For this week’s review of sports news, let’s look at two different developments side by side: FIFA’s year-long study of the global talent development ecosystem, launched just last week, and Genius Sports’ $200 million acquisition of optical tracking provider Second Spectrum, announced earlier this month. Data is central to both: an increasingly developed data landscape enabled FIFA’s deeply insightful findings, which point to talent development as global football’s next frontier. And Genius Sports’ acquisition of Second Spectrum shows the value of the data collection tools that forward-thinking organizations will use to reach that frontier.
Taken together, these developments portend a tectonic change for the beautiful game, as a growing number of formerly disadvantaged communities gain greater access to powerful analytical tools. Let’s dig in to see how.
What FIFA Has Taught Us – Talent Development Democratizes Success
FIFA set out to understand the state of global football, and the report’s findings are a true revelation:
“A great number of talented players go undiscovered” as a result of “lack of planning, quality of education, infrastructure & financial resources to train youngsters.
Money and population aren’t good predictors of success, but talent development very much is.
There’s a huge lack of data globally around performance with regards to player development, but this information shortage is by no means evenly distributed:
- 65% of the top 20 associations are investing in high-quality video and data management solutions for talent ID.
- By contrast, nearly 70% of academies worldwide do not currently use video analysis for player development.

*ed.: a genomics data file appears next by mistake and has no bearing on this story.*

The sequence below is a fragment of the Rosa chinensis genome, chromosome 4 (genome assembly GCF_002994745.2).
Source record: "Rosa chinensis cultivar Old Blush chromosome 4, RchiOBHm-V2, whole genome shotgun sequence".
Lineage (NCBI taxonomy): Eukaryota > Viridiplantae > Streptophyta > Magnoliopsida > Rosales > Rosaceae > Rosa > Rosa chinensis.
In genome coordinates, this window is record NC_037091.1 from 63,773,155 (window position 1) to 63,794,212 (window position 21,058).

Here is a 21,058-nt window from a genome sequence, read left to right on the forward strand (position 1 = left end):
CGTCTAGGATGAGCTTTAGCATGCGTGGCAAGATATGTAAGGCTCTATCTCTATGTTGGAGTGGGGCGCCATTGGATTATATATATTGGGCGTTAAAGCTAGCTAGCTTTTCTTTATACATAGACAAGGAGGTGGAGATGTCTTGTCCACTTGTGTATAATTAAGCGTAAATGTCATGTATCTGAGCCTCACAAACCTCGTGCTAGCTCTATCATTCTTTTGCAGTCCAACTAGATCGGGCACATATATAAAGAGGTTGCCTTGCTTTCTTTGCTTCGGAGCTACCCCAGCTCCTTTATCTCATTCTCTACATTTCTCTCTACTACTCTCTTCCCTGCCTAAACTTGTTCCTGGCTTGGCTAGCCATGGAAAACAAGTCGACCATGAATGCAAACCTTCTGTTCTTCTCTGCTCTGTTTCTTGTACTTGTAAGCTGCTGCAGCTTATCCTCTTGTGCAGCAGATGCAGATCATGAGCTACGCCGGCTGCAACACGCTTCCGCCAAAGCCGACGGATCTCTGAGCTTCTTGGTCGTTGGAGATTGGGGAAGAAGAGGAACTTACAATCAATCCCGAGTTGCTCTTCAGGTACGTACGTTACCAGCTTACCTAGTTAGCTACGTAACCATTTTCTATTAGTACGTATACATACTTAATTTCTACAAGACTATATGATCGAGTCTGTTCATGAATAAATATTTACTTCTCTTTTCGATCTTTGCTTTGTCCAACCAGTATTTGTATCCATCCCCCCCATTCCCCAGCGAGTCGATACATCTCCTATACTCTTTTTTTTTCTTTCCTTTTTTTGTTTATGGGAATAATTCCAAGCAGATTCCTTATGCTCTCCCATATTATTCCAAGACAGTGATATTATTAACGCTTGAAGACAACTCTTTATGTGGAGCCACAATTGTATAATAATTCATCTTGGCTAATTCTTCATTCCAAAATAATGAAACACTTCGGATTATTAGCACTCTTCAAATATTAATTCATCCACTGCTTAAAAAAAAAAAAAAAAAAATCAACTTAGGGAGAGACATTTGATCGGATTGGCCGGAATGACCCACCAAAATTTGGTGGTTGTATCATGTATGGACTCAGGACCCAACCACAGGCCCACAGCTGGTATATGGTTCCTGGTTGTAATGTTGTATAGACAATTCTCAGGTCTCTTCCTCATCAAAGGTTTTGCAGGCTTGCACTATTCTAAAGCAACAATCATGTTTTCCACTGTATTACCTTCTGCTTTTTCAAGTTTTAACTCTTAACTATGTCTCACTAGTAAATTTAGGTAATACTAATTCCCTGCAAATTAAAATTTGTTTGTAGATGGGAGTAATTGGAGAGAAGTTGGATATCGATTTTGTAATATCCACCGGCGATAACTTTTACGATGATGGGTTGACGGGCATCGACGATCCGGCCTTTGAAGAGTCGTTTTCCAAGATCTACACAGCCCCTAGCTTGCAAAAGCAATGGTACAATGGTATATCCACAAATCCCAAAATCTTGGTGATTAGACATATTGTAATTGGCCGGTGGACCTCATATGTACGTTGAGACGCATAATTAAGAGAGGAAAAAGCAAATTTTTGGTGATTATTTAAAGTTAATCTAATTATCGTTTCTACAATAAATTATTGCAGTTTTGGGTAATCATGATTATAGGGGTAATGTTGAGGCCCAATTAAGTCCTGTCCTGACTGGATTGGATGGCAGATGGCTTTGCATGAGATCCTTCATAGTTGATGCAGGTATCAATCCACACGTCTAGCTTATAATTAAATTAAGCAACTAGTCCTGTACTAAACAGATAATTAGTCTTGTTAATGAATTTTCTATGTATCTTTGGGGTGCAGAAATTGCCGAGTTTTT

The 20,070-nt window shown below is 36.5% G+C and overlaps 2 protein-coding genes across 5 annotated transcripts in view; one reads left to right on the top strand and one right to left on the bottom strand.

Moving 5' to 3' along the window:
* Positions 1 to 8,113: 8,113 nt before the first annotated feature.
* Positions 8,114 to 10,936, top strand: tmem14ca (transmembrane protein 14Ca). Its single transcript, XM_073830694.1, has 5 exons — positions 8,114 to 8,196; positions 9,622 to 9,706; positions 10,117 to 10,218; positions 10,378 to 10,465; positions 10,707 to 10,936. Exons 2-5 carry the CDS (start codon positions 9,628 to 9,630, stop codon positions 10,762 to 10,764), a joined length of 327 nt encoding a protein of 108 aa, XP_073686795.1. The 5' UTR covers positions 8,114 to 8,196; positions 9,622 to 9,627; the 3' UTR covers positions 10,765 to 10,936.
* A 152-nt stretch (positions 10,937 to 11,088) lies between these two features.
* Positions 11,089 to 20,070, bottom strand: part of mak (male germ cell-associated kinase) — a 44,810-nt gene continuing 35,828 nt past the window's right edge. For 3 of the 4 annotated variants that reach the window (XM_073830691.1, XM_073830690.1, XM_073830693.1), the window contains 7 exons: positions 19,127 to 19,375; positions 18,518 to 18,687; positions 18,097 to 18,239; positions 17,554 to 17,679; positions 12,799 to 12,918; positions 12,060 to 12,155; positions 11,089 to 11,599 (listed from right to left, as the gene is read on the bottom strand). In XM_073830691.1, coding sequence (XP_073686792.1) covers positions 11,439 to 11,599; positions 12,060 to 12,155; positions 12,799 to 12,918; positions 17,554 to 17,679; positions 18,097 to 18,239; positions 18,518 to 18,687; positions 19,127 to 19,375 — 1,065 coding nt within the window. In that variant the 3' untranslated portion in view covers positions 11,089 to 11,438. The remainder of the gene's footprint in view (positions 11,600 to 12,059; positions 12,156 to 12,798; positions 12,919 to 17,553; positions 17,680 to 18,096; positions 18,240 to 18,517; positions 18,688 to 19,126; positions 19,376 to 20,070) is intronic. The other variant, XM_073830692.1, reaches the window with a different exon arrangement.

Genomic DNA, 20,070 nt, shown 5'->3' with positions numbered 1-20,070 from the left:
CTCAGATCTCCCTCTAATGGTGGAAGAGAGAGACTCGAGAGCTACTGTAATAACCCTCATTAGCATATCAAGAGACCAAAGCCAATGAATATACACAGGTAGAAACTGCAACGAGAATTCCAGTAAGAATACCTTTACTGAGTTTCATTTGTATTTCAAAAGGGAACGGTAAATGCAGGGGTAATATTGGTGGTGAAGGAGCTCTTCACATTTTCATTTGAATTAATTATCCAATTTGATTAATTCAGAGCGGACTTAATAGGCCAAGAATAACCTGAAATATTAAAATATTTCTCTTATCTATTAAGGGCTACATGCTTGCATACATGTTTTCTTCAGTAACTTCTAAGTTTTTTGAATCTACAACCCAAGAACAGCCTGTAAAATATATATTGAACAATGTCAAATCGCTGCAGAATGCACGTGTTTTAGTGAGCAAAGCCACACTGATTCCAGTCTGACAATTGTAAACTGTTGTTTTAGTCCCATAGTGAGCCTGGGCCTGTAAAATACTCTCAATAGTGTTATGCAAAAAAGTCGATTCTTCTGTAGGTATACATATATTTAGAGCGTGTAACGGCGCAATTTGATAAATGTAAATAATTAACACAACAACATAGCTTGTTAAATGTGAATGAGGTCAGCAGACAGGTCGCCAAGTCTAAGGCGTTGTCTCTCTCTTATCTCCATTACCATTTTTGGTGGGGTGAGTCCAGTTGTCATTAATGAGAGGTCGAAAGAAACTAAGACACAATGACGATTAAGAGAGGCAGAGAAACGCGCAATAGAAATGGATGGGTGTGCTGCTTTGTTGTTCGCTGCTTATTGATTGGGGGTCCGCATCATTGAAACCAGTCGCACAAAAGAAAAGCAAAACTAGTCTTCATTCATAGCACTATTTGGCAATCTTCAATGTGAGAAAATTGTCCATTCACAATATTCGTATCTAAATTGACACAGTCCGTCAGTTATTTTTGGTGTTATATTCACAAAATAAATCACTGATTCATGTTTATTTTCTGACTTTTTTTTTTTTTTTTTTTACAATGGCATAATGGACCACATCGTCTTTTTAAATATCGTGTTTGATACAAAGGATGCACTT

The FIFA report challenges assumptions. For a long time, most people assumed the richest countries had the best shot at success on the pitch, but the data tells us something different: no matter where a player comes from, if the right development structures are in place, then anybody can achieve success. If talent development is football’s next frontier, then talent development infrastructure is what allows the democratizes successfully reaching that frontier. It changes talent economics and dynamics across the industry.
The entire football world now has access to some profoundly powerful insights and none of them would be possible without the one common dominator we are seeing week in, week out: data.
Those top 20 associations have got this figured out and they’re driving a huge wedge in the market, accelerating quickly. The question for everyone else is how to catch up.
Data gives the ‘how’
This is where Genius Sports’ purchase of Second Spectrum comes into play. Buying the official optical tracking provider of the NBA, Premier League, and MLS got lots of attention in the industry and rightly so.
By turning video into structured data, the Second Spectrum platform essentially decodes performance: coaches can know definitively who’s performing and who isn’t.
Rather than infer from video, they can analyze every piece of information to quantify exactly what great performance looks like. They can reverse engineer success.
Having access to that data was what made the deal worthwhile for Genius Sports because they can monetize that information through media, sponsorships, and gambling. For them, data was the prize. But for vast swaths of the football world, data is the means to better talent development.
The Professionalization of Talent Development is Upon Us
We know there’s a massively large population of youth worldwide who aren’t served by any focused talent development infrastructure. The president of FIFA stated they want a world where any country can win the World Cup and any boy or girl anywhere in the world can be the next superstar. I have no doubt FIFA and other leaders in global football will be as good as their word and waste no time in getting after this problem, to “give every talent a chance.” And when they do, technology solutions will have an incredible opportunity to add value, helping organizations rapidly analyze a host of new information to identify exceptional performance.
In short, professionalization of talent development structures is the key to success for domestic leagues and international teams, and analysis is the key to that professionalization.
Imagine what will happen as that capability spreads and teams can reverse engineer the talent development process in the ways that innovative technology will allow. Global football will know how to find and grow more and more talented players from an otherwise untapped reservoir. This impact will be incredible.